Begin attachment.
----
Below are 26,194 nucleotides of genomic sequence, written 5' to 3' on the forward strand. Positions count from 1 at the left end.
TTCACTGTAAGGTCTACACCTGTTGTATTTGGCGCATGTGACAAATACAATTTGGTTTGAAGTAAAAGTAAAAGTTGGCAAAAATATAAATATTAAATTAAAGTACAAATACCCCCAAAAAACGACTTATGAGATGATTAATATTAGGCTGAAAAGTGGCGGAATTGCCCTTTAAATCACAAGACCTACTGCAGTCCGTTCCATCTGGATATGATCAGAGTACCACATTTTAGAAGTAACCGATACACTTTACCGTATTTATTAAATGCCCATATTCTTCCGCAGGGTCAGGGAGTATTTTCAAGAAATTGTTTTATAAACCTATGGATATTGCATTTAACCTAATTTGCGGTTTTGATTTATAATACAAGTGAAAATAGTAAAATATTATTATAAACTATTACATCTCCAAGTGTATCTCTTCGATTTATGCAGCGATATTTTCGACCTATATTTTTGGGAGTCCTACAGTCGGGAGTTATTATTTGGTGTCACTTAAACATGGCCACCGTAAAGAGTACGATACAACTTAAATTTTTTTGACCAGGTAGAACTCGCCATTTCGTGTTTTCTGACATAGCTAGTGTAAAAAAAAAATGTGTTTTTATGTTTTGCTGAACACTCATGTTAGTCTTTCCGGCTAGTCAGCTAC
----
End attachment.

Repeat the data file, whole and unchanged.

Below are 26,194 nucleotides of genomic sequence, written 5' to 3' on the forward strand. Positions count from 1 at the left end.
TTCACTGTAAGGTCTACACCTGTTGTATTTGGCGCATGTGACAAATACAATTTGGTTTGAAGTAAAAGTAAAAGTTGGCAAAAATATAAATATTAAATTAAAGTACAAATACCCCCAAAAAACGACTTATGAGATGATTAATATTAGGCTGAAAAGTGGCGGAATTGCCCTTTAAATCACAAGACCTACTGCAGTCCGTTCCATCTGGATATGATCAGAGTACCACATTTTAGAAGTAACCGATACACTTTACCGTATTTATTAAATGCCCATATTCTTCCGCAGGGTCAGGGAGTATTTTCAAGAAATTGTTTTATAAACCTATGGATATTGCATTTAACCTAATTTGCGGTTTTGATTTATAATACAAGTGAAAATAGTAAAATATTATTATAAACTATTACATCTCCAAGTGTATCTCTTCGATTTATGCAGCGATATTTTCGACCTATATTTTTGGGAGTCCTACAGTCGGGAGTTATTATTTGGTGTCACTTAAACATGGCCACCGTAAAGAGTACGATACAACTTAAATTTTTTTGACCAGGTAGAACTCGCCATTTCGTGTTTTCTGACATAGCTAGTGTAAAAAAAAAATGTGTTTTTATGTTTTGCTGAACACTCATGTTAGTCTTTCCGGCTAGTCAGCTAC